The key to creating sustainable town centres

Manchester city centre

Placemaking with retail, hospitality, leisure, and sustainability running at the heart of it should be the focus for the future of towns and cities.

That was one of the key messages that came out from a recent webinar held in partnership with Deloitte.

The Future of Place event looked at what is next for towns and cities and what can be done to revive the struggling high street.

Panelists included John Searle, Rochdale Council’s director of economy and CEO of Rochdale Development Agency, Sean Beech, tax partner, Deloitte, Carolyn Hicks, director, Human Capital Consulting, Deloitte, Andrew Cavanagh, chief risk, safety & programmes officer, Co-op Property, and Adam Higgins, co-founder of property development and investment company, Capital & Centric.

In the second part of our post-event write-up, panellists spoke about the opportunities to create vibrant town centres.

Sean Beech, tax partner, Deloitte, said while online shopping has continued to boom, there was still a place for retail.

“You just have to look at the queues outside Primark and other stores,” he commented.

“People still want to go shopping, they want to enjoy that outing locally, but they will go further afield to the big cities and shopping centres when they see the need.

“In terms of the stores that are empty, they will get repurposed. There will be more coffee shops and independent eateries. A coffee shop has opened in my local village outside Chester in the past few months and it is doing very well. People’s lifestyles are changing, there is more money to be spent on leisure which will come to the fore, there will be more leisure options, and more places to eat out as well.

“People’s lives in general are becoming multi-faceted, they want more choice.”

Adam Higgins from Capital & Centric said they often turned disused units into community spaces creating artisan markets, live events, art galleries and pop-ups.

First look at Ramona

“We have a property in Ancoats in Manchester which we’ve built as a short-term pop-up called Ramona. That only opened a few weeks ago and we had 34,000 attempted reservations. That was for a pop-up in an old disused warehouse, so there’s a real appetite for the public to get back into towns and cities,” he said.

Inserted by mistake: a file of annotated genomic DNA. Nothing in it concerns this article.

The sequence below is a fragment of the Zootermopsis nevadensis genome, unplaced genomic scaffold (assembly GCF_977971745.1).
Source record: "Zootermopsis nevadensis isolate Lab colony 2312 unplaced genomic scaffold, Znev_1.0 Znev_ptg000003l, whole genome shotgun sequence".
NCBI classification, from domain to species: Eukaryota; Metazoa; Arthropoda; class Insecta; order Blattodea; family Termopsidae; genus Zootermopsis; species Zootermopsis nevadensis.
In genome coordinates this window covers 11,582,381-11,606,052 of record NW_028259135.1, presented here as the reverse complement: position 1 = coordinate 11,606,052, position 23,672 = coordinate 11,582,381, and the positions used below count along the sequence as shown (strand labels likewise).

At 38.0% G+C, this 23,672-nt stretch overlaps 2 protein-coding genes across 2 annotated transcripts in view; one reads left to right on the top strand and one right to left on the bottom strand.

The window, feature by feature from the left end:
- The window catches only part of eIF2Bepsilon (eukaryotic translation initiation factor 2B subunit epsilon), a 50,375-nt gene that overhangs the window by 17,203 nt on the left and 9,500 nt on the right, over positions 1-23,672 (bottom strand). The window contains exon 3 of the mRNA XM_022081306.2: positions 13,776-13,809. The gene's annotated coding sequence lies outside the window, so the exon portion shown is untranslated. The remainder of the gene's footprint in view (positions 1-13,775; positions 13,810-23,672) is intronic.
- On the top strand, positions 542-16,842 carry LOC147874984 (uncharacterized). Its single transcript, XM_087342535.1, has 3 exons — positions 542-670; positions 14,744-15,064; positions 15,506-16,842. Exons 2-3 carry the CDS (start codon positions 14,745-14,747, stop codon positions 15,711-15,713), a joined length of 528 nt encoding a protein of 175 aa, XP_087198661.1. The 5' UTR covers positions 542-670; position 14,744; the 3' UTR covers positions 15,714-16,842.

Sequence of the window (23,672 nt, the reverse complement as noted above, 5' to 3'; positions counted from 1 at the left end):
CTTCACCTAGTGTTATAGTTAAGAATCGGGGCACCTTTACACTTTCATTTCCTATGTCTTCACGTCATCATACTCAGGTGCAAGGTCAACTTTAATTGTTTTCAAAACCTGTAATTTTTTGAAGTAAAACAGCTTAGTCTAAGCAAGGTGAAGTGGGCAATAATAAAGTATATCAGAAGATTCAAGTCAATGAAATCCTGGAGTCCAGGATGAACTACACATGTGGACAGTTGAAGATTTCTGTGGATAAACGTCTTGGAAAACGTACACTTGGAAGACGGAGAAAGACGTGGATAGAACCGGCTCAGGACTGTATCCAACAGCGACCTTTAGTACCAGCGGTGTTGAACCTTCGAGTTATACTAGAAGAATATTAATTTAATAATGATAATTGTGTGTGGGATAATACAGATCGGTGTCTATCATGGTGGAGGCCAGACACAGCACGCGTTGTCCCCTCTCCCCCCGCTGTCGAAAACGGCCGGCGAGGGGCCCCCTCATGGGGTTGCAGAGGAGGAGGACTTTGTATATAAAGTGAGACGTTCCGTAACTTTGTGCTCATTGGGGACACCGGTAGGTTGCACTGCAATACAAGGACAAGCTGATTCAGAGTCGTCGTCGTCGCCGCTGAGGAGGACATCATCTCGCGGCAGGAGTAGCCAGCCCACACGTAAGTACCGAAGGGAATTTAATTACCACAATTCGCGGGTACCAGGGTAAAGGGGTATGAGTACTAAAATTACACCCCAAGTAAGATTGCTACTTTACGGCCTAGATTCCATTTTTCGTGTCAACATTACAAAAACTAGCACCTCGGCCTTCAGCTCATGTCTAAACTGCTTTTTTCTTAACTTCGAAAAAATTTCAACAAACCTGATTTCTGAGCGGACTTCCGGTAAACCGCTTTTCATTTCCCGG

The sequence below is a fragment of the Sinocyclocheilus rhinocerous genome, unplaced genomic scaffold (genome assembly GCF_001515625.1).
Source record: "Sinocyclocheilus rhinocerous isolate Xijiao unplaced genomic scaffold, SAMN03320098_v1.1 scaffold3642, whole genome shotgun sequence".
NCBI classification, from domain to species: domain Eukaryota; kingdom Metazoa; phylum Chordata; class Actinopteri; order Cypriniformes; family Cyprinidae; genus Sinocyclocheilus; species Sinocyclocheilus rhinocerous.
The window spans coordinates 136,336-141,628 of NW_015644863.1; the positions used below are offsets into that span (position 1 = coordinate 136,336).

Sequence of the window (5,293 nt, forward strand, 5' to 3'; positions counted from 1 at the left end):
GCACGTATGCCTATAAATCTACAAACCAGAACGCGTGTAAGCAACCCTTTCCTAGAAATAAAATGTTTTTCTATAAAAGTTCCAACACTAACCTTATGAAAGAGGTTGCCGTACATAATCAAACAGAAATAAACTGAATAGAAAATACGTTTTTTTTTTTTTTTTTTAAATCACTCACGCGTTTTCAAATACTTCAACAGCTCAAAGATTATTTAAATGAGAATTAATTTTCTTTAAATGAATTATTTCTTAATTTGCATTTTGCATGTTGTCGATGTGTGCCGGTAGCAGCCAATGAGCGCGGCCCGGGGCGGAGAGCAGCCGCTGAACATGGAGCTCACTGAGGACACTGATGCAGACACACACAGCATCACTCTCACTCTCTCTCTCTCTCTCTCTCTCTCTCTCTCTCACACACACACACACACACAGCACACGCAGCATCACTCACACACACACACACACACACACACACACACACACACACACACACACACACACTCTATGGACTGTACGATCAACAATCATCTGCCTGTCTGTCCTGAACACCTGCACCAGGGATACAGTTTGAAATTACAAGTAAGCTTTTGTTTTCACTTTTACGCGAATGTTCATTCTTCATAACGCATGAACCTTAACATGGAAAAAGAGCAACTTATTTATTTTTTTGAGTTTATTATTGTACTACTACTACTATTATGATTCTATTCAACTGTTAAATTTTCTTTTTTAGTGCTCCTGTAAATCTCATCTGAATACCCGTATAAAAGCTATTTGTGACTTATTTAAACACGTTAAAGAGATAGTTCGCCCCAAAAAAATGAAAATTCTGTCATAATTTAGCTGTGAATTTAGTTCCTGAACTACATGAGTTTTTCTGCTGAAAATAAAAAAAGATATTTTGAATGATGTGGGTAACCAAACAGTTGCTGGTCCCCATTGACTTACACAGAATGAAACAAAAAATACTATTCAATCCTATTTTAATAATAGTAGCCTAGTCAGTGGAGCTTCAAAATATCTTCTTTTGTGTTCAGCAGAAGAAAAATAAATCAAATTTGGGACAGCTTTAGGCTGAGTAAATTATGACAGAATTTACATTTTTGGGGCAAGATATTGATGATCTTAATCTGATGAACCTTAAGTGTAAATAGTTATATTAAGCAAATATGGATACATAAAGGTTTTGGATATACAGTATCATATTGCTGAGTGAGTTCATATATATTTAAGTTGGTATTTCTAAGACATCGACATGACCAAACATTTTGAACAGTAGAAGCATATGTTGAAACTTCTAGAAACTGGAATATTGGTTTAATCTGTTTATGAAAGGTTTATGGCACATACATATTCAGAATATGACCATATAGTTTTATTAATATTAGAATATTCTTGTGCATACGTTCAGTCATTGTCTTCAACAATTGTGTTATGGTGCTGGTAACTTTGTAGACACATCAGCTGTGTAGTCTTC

“Outside of the city, councils have got to invest in their own towns because there’s no simple answer to the change away from retail.

“It’s about a combination of lots of things. You get more people living in the town centres within walking distance and you are going to get more footfall. There will be a slow shift away from some of the lower end shops that have been on the high streets for a good decade or so and it will be about better-quality shops that will remain.

“Retail has to change from being purely somewhere you go to pick up a new pair of jeans to a leisure experience where people want to go because it’s an enjoyable place with great public realm.

He continued: “This is why towns like Rochdale, Stockport and Bolton are investing, and they’ve been doing it for quite a long time to make sure that, slowly but surely, these places are going to be attractive. That is why some of these towns are well placed to benefit from the changes. The towns that are still resting, that are not engaging with the private sector, they will struggle.”

John Searle, Rochdale Council’s director of economy and CEO of Rochdale Development Agency echoed the same message.